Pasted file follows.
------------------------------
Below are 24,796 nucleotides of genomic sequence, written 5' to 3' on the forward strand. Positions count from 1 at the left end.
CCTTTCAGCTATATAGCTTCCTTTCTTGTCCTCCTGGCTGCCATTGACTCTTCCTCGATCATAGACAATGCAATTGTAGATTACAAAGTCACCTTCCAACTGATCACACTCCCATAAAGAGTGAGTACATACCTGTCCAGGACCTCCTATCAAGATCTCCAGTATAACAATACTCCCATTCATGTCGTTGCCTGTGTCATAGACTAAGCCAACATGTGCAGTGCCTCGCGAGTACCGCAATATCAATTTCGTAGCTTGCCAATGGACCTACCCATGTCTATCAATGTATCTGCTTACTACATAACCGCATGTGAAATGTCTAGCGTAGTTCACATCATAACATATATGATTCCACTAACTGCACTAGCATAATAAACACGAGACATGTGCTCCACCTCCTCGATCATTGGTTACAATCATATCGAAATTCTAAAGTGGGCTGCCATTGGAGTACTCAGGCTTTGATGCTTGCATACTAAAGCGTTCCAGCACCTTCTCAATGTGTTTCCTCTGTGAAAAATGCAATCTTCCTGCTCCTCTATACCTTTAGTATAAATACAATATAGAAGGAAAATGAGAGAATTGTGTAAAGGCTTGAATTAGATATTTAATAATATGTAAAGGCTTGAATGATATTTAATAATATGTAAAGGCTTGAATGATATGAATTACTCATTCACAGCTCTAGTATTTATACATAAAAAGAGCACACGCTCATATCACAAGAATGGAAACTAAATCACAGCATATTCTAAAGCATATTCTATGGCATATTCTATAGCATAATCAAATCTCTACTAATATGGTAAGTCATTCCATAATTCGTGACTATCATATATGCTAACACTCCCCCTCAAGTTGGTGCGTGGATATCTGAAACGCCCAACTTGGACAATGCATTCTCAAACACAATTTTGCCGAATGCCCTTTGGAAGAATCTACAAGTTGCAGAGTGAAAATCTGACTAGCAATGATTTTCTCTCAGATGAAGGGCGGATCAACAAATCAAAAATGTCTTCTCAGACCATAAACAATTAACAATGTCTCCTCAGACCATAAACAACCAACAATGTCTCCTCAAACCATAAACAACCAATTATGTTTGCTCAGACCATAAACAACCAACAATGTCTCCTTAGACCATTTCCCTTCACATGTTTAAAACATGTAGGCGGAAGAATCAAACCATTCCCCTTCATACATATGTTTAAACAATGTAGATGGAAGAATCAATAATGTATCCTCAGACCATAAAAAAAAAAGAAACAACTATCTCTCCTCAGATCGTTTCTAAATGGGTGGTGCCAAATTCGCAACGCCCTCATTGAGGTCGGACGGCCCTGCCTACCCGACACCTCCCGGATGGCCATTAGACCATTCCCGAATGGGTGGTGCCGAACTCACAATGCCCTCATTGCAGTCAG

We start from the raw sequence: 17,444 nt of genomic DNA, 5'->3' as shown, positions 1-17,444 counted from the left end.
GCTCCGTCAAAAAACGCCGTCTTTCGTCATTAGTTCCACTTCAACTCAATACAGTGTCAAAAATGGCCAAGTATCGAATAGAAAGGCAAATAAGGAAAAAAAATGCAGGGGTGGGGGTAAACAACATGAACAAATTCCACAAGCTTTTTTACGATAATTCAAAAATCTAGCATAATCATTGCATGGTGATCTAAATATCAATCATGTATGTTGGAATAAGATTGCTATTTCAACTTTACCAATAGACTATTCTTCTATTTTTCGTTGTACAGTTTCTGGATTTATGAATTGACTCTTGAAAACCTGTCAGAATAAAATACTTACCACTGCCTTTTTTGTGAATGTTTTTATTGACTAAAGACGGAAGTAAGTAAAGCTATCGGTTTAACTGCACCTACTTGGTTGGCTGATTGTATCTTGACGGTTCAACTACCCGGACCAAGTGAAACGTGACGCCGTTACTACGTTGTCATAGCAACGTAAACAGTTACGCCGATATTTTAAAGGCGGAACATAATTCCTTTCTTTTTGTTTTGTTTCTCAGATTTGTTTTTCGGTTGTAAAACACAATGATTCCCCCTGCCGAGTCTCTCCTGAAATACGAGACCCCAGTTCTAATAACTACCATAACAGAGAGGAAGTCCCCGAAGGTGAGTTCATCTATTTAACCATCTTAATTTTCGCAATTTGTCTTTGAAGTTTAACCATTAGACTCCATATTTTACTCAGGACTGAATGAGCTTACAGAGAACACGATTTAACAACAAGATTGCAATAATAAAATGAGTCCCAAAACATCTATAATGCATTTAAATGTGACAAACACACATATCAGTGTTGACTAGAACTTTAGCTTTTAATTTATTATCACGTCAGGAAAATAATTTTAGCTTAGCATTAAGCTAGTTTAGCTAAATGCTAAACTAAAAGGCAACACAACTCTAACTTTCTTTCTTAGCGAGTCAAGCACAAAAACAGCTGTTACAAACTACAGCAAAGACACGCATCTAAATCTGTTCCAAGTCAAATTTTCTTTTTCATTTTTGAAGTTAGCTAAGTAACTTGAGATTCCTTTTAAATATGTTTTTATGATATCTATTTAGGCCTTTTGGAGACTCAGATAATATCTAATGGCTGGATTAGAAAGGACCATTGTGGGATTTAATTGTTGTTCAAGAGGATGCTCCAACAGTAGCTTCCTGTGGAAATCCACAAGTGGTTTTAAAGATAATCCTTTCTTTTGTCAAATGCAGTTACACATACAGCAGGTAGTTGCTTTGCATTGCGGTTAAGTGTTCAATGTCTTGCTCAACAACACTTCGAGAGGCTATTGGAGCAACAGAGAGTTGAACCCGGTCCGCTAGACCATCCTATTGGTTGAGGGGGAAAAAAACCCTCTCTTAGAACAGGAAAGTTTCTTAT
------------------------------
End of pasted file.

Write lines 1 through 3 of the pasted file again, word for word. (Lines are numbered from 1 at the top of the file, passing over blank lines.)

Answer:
Below are 24,796 nucleotides of genomic sequence, written 5' to 3' on the forward strand. Positions count from 1 at the left end.
CCTTTCAGCTATATAGCTTCCTTTCTTGTCCTCCTGGCTGCCATTGACTCTTCCTCGATCATAGACAATGCAATTGTAGATTACAAAGTCACCTTCCAACTGATCACACTCCCATAAAGAGTGAGTACATACCTGTCCAGGACCTCCTATCAAGATCTCCAGTATAACAATACTCCCATTCATGTCGTTGCCTGTGTCATAGACTAAGCCAACATGTGCAGTGCCTCGCGAGTACCGCAATATCAATTTCGTAGCTTGCCAATGGACCTACCCATGTCTATCAATGTATCTGCTTACTACATAACCGCATGTGAAATGTCTAGCGTAGTTCACATCATAACATATATGATTCCACTAACTGCACTAGCATAATAAACACGAGACATGTGCTCCACCTCCTCGATCATTGGTTACAATCATATCGAAATTCTAAAGTGGGCTGCCATTGGAGTACTCAGGCTTTGATGCTTGCATACTAAAGCGTTCCAGCACCTTCTCAATGTGTTTCCTCTGTGAAAAATGCAATCTTCCTGCTCCTCTATACCTTTAGTATAAATACAATATAGAAGGAAAATGAGAGAATTGTGTAAAGGCTTGAATTAGATATTTAATAATATGTAAAGGCTTGAATGATATTTAATAATATGTAAAGGCTTGAATGATATGAATTACTCATTCACAGCTCTAGTATTTATACATAAAAAGAGCACACGCTCATATCACAAGAATGGAAACTAAATCACAGCATATTCTAAAGCATATTCTATGGCATATTCTATAGCATAATCAAATCTCTACTAATATGGTAAGTCATTCCATAATTCGTGACTATCATATATGCTAACACTCCCCCTCAAGTTGGTGCGTGGATATCTGAAACGCCCAACTTGGACAATGCATTCTCAAACACAATTTTGCCGAATGCCCTTTGGAAGAATCTACAAGTTGCAGAGTGAAAATCTGACTAGCAATGATTTTCTCTCAGATGAAGGGCGGATCAACAAATCAAAAATGTCTTCTCAGACCATAAACAATTAACAATGTCTCCTCAGACCATAAACAACCAACAATGTCTCCTCAAACCATAAACAACCAATTATGTTTGCTCAGACCATAAACAACCAACAATGTCTCCTTAGACCATTTCCCTTCACATGTTTAAAACATGTAGGCGGAAGAATCAAACCATTCCCCTTCATACATATGTTTAAACAATGTAGATGGAAGAATCAATAATGTATCCTCAGACCATAAAAAAAAAAGAAACAACTATCTCTCCTCAGATCGTTTCTAAATGGGTGGTGCCAAATTCGCAACGCCCTCATTGAGGTCGGACGGCCCTGCCTACCCGACACCTCCCGGATGGCCATTAGACCATTCCCGAATGGGTGGTGCCGAACTCACAATGCCCTCATTGCAGTCAG

We start from the raw sequence: 17,444 nt of genomic DNA, 5'->3' as shown, positions 1-17,444 counted from the left end.